‘Asian American small businesses continue to reel from the weight of the battles they face on two fronts’
Viewpoints: It is essential that we all draw on the lessons of the past year and see them as opportunities for advancement in the future, writes Susan Au Allen, national president and CEO of US Pan Asian American Chamber of Commerce Education Foundation.
The Asian American and Pacific Islander business community is at an inflection point as it faces challenges on two fronts: responding to the coronavirus pandemic and battling the pandemic of racism. Pre-pandemic, Asian American businesses employed more than 5 million people and had revenue close to $1 billion. The outlook for more than 23 million in the Asian American community was full of promise.
However, in February 2020, a month before the nationwide lockdown, many Asian American businesses, threatened by rising hate crimes, began to shutter, recalling previous waves of anti-Asian sentiment in American history.
With the COVID-19 lockdown, the most affected businesses initially were in ethnic enclaves like Chinatowns, Japantowns, and Koreatowns. Then food, personal care services, accommodation, hospitality, retail, and small cash-based businesses which reported less than $100,000 gross earnings a year, had to trim down employees and business hours — or close.
“As many as 90% of small Asian American businesses reported losing revenue greater than those of Black, Hispanic, or white businesses.” — Susan Au Allen, national president and CEO of US Pan Asian American Chamber of Commerce Education Foundation
Overall, their sales plummeted by more than 60% from a year ago, according to some estimates. In major markets such as New York, California, and Texas, as many as 90% of small Asian American businesses reported losing revenue greater than those of Black, Hispanic, or white businesses.
This happened while Asian American health care workers, who make up 25% in this profession, were at the forefront of the fight against the deadly virus.
In April 2020, when the first Paycheck Protection Program and the Economic Injury Disaster Loans launched, many Asian American businesses struggled applying for these government relief programs. Language barriers, unfamiliarity with the application and documentation process, and lack of existing banking relationships with lenders made for the perfect storm.
The pandemic of racism
In the first 12 months of the pandemic, there were 3,795 reported anti-Asian hate incidents, resulting in a traumatized community.
The younger generation of Asian Americans, however, have stepped up, spoken out, leveraged the power of social media, and mobilized communities to denounce and take action against attacks directed at Asian Americans.
Often called America’s “model minority” by the media, Asian Americans are perceived as the most educated ethnic group with the highest income, successful in business and other professions, well-assimilated, hardworking, self-reliant, and living the American dream.
The reality, however, is more nuanced. This myth masks the struggles and socioeconomic disparities within the community. This pervasive assumption has created a division between Asian Americans and other minority groups. At a time when we should come together as one country, one people, this myth must be corrected.
Working together for change
To overcome these challenges, first we should push for better data and accurate reporting on the Asian American community. Leaders in the public and private sectors should help to direct more resources for broader studies that truly reflect the issues and challenges facing Asian Americans, including historic prejudice and bias.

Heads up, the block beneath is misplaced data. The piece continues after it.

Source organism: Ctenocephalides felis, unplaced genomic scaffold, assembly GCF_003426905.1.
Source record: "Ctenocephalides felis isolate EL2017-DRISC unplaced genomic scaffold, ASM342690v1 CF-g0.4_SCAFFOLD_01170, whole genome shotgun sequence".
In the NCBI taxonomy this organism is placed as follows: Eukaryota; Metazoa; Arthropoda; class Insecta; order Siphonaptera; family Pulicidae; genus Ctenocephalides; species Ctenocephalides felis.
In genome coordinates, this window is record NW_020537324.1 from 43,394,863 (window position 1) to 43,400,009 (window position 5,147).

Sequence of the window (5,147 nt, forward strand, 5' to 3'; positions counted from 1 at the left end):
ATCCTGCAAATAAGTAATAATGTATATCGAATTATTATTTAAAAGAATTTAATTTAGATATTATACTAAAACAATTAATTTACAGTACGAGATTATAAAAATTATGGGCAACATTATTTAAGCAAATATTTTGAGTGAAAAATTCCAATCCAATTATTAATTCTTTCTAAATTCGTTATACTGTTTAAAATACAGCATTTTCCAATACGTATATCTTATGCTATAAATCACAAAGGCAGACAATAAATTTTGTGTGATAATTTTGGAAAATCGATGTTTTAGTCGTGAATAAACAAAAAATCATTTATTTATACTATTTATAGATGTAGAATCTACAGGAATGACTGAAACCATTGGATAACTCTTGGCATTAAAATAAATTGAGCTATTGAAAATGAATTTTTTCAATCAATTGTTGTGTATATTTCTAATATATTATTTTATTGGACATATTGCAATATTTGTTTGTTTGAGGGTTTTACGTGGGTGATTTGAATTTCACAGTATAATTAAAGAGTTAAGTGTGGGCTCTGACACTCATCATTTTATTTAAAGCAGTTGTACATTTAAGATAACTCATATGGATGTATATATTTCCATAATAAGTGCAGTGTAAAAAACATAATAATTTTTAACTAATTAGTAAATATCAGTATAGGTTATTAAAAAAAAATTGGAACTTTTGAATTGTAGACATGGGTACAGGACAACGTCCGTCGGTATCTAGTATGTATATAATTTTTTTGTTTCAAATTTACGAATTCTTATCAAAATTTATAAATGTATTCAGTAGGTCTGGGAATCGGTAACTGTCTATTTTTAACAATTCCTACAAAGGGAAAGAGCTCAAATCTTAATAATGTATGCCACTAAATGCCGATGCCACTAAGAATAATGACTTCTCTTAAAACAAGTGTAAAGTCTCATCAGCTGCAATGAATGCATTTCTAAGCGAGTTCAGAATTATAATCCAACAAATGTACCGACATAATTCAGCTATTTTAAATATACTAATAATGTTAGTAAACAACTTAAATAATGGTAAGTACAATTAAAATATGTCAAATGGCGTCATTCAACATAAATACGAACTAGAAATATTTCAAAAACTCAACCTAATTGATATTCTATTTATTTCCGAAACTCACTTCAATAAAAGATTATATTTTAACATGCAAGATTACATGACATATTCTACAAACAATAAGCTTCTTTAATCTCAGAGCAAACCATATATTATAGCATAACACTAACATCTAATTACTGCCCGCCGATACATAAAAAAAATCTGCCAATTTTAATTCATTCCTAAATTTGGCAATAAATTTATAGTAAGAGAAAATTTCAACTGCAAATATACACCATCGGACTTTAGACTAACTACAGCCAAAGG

We also must support enhanced education, advocacy, dialogue, and engagement with the Asian American community; redefine existing relationships and promote greater understanding among different communities; and help to bridge the gap between groups and foster a culture of communication, inclusion, equality, and collaboration.
Ten years ago, Wells Fargo had the foresight to support the Chamber Training Institute, now named Chamber Leadership Alliance (CLA), that brought together the country’s four most established and effective national diverse chambers of commerce: US Hispanic Chamber of Commerce (est. 1979), US Pan Asian American Chamber of Commerce (1984), National LGBT Chamber of Commerce (2002), and US Black Chambers Inc. (2009).
Since then, they have worked collaboratively on more than 45 programs where their leaders and members met together in person, and through Zoom in 2020, to help their members grow and succeed in business. This partnership continues today.
The CLA should serve as a model of alliance for constructive national dialogue among stakeholders to explore critical issues toward shared and sustainable solutions.
The next normal
As vaccines are rolled out and social restrictions are slowly lifted, Asian American small businesses continue to reel from the weight of the battles they face on two fronts. That is why USPAACC’s focus on getting more Asian American businesses connected to supply chains is so important. We continue to open doors of opportunities, inform, educate, and develop our members through first-to-market programs designed to meet their needs, and advocate strongly for their economic relief.
While our lawmakers enact laws against anti-Asian acts, and law enforcement executes them, Asian American businesses should look to the wider private and public sectors community for support to drive recovery. They should prepare for the great reset through technology to retool, scale-up, and focus on efficiency in the post-pandemic world.
There will be challenges along the path to recovery for small and minority-owned businesses. It is essential that we all draw on the lessons of the past year and see them as opportunities for advancement in the future. This is how we will succeed and thrive in the next normal.